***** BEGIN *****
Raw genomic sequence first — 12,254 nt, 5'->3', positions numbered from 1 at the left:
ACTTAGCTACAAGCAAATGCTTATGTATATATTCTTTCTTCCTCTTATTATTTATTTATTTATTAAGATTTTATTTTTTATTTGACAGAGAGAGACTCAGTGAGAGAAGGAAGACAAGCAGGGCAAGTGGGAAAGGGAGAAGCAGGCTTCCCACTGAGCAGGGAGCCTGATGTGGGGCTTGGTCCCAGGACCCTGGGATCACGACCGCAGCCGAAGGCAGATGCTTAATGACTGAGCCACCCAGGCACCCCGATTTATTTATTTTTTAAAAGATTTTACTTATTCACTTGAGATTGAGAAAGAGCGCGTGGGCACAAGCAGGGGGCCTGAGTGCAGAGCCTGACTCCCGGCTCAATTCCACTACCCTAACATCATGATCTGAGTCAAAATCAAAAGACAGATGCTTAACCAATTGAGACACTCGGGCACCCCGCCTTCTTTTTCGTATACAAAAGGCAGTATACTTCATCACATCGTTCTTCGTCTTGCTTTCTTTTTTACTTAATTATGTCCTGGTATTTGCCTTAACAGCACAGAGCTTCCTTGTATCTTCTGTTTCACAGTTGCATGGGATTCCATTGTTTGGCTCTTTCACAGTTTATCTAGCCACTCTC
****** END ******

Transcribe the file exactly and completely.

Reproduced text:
Raw genomic sequence first — 12,254 nt, 5'->3', positions numbered from 1 at the left:
ACTTAGCTACAAGCAAATGCTTATGTATATATTCTTTCTTCCTCTTATTATTTATTTATTTATTAAGATTTTATTTTTTATTTGACAGAGAGAGACTCAGTGAGAGAAGGAAGACAAGCAGGGCAAGTGGGAAAGGGAGAAGCAGGCTTCCCACTGAGCAGGGAGCCTGATGTGGGGCTTGGTCCCAGGACCCTGGGATCACGACCGCAGCCGAAGGCAGATGCTTAATGACTGAGCCACCCAGGCACCCCGATTTATTTATTTTTTAAAAGATTTTACTTATTCACTTGAGATTGAGAAAGAGCGCGTGGGCACAAGCAGGGGGCCTGAGTGCAGAGCCTGACTCCCGGCTCAATTCCACTACCCTAACATCATGATCTGAGTCAAAATCAAAAGACAGATGCTTAACCAATTGAGACACTCGGGCACCCCGCCTTCTTTTTCGTATACAAAAGGCAGTATACTTCATCACATCGTTCTTCGTCTTGCTTTCTTTTTTACTTAATTATGTCCTGGTATTTGCCTTAACAGCACAGAGCTTCCTTGTATCTTCTGTTTCACAGTTGCATGGGATTCCATTGTTTGGCTCTTTCACAGTTTATCTAGCCACTCTC